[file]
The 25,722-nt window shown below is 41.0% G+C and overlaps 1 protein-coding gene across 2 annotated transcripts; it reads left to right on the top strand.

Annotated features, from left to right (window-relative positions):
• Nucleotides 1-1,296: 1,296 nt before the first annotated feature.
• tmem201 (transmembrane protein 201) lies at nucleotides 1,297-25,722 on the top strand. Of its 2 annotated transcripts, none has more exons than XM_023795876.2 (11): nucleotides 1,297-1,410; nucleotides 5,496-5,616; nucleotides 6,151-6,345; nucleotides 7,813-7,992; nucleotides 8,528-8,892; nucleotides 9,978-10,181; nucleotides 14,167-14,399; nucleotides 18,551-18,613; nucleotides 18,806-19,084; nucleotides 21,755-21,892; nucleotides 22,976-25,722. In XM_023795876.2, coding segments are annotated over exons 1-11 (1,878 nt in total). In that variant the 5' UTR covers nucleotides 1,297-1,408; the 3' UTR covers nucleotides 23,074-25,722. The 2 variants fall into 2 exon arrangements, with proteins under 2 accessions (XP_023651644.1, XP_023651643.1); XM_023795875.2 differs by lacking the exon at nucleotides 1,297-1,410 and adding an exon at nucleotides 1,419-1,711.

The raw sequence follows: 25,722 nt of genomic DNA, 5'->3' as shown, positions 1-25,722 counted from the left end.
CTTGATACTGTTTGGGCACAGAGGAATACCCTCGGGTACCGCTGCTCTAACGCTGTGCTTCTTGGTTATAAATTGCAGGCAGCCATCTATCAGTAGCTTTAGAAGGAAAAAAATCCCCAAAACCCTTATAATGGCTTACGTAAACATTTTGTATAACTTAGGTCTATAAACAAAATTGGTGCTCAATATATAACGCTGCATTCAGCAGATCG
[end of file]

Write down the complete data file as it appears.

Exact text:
The 25,722-nt window shown below is 41.0% G+C and overlaps 1 protein-coding gene across 2 annotated transcripts; it reads left to right on the top strand.

Annotated features, from left to right (window-relative positions):
• Nucleotides 1-1,296: 1,296 nt before the first annotated feature.
• tmem201 (transmembrane protein 201) lies at nucleotides 1,297-25,722 on the top strand. Of its 2 annotated transcripts, none has more exons than XM_023795876.2 (11): nucleotides 1,297-1,410; nucleotides 5,496-5,616; nucleotides 6,151-6,345; nucleotides 7,813-7,992; nucleotides 8,528-8,892; nucleotides 9,978-10,181; nucleotides 14,167-14,399; nucleotides 18,551-18,613; nucleotides 18,806-19,084; nucleotides 21,755-21,892; nucleotides 22,976-25,722. In XM_023795876.2, coding segments are annotated over exons 1-11 (1,878 nt in total). In that variant the 5' UTR covers nucleotides 1,297-1,408; the 3' UTR covers nucleotides 23,074-25,722. The 2 variants fall into 2 exon arrangements, with proteins under 2 accessions (XP_023651644.1, XP_023651643.1); XM_023795875.2 differs by lacking the exon at nucleotides 1,297-1,410 and adding an exon at nucleotides 1,419-1,711.

The raw sequence follows: 25,722 nt of genomic DNA, 5'->3' as shown, positions 1-25,722 counted from the left end.
CTTGATACTGTTTGGGCACAGAGGAATACCCTCGGGTACCGCTGCTCTAACGCTGTGCTTCTTGGTTATAAATTGCAGGCAGCCATCTATCAGTAGCTTTAGAAGGAAAAAAATCCCCAAAACCCTTATAATGGCTTACGTAAACATTTTGTATAACTTAGGTCTATAAACAAAATTGGTGCTCAATATATAACGCTGCATTCAGCAGATCG